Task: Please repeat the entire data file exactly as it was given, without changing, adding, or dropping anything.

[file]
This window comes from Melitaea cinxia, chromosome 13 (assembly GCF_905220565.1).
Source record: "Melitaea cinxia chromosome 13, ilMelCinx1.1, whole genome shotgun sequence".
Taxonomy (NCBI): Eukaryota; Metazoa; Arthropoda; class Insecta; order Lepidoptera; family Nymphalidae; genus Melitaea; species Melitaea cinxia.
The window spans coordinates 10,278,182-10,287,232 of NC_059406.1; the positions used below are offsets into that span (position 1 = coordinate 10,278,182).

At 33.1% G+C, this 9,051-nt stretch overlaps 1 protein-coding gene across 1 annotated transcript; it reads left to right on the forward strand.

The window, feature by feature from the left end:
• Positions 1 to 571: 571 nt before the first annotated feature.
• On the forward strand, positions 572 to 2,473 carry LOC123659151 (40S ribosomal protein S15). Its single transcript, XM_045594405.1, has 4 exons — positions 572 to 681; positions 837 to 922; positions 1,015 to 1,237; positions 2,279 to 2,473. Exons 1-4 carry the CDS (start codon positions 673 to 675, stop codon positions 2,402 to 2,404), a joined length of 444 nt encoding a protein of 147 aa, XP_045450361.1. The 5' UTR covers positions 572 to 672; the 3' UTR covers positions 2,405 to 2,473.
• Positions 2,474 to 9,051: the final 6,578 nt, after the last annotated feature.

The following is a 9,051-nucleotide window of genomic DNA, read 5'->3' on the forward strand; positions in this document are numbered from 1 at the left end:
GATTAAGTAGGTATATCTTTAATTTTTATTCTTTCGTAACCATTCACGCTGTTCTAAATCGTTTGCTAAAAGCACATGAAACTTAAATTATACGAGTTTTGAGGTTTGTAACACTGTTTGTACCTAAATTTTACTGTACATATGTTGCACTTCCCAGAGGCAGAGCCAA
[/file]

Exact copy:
This window comes from Melitaea cinxia, chromosome 13 (assembly GCF_905220565.1).
Source record: "Melitaea cinxia chromosome 13, ilMelCinx1.1, whole genome shotgun sequence".
Taxonomy (NCBI): Eukaryota; Metazoa; Arthropoda; class Insecta; order Lepidoptera; family Nymphalidae; genus Melitaea; species Melitaea cinxia.
The window spans coordinates 10,278,182-10,287,232 of NC_059406.1; the positions used below are offsets into that span (position 1 = coordinate 10,278,182).

At 33.1% G+C, this 9,051-nt stretch overlaps 1 protein-coding gene across 1 annotated transcript; it reads left to right on the forward strand.

The window, feature by feature from the left end:
• Positions 1 to 571: 571 nt before the first annotated feature.
• On the forward strand, positions 572 to 2,473 carry LOC123659151 (40S ribosomal protein S15). Its single transcript, XM_045594405.1, has 4 exons — positions 572 to 681; positions 837 to 922; positions 1,015 to 1,237; positions 2,279 to 2,473. Exons 1-4 carry the CDS (start codon positions 673 to 675, stop codon positions 2,402 to 2,404), a joined length of 444 nt encoding a protein of 147 aa, XP_045450361.1. The 5' UTR covers positions 572 to 672; the 3' UTR covers positions 2,405 to 2,473.
• Positions 2,474 to 9,051: the final 6,578 nt, after the last annotated feature.

The following is a 9,051-nucleotide window of genomic DNA, read 5'->3' on the forward strand; positions in this document are numbered from 1 at the left end:
GATTAAGTAGGTATATCTTTAATTTTTATTCTTTCGTAACCATTCACGCTGTTCTAAATCGTTTGCTAAAAGCACATGAAACTTAAATTATACGAGTTTTGAGGTTTGTAACACTGTTTGTACCTAAATTTTACTGTACATATGTTGCACTTCCCAGAGGCAGAGCCAA